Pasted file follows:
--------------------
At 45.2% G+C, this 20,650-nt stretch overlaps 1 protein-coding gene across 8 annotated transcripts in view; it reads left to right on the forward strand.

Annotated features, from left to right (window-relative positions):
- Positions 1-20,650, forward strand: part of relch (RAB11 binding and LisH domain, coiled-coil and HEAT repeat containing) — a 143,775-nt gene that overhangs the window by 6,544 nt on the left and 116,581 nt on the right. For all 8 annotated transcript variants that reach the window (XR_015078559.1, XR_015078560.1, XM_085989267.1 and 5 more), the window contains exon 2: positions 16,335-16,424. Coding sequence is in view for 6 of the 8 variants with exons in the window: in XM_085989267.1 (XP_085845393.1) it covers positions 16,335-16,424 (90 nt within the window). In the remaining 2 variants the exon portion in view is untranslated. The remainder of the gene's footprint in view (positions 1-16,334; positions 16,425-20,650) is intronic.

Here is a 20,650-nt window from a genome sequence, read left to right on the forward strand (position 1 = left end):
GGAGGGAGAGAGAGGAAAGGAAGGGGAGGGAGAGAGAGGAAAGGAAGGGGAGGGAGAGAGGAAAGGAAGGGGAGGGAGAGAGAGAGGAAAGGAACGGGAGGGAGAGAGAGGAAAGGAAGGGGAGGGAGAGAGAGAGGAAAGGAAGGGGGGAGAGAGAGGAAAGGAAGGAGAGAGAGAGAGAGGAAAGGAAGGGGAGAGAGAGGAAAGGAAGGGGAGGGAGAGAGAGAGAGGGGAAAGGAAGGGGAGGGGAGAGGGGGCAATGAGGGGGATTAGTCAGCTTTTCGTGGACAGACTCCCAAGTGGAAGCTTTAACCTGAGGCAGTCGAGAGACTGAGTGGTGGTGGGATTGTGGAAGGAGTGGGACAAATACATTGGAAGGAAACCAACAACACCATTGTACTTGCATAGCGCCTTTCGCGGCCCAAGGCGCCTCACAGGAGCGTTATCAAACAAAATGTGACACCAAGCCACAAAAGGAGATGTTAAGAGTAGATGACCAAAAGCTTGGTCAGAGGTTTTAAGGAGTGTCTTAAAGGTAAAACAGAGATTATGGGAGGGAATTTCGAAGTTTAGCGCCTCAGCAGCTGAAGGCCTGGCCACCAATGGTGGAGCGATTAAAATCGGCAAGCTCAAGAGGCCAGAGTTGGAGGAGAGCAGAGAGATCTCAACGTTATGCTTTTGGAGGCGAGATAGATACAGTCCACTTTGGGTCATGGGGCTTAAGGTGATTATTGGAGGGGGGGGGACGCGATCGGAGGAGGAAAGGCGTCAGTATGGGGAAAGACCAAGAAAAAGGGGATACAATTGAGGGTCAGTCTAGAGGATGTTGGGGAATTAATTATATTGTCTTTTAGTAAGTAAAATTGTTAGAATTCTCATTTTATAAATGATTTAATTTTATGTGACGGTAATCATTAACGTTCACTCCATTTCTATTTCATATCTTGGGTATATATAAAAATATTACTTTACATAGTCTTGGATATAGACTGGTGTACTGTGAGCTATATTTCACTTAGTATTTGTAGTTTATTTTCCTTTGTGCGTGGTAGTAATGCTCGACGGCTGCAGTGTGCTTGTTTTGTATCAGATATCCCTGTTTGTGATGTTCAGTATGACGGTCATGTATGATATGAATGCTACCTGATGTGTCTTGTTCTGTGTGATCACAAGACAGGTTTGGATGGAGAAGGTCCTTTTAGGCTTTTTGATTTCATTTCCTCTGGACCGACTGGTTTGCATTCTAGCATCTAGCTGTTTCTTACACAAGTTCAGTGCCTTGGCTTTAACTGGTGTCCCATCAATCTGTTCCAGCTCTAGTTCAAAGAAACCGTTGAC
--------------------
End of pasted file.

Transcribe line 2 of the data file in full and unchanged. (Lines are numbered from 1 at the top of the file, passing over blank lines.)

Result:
Annotated features, from left to right (window-relative positions):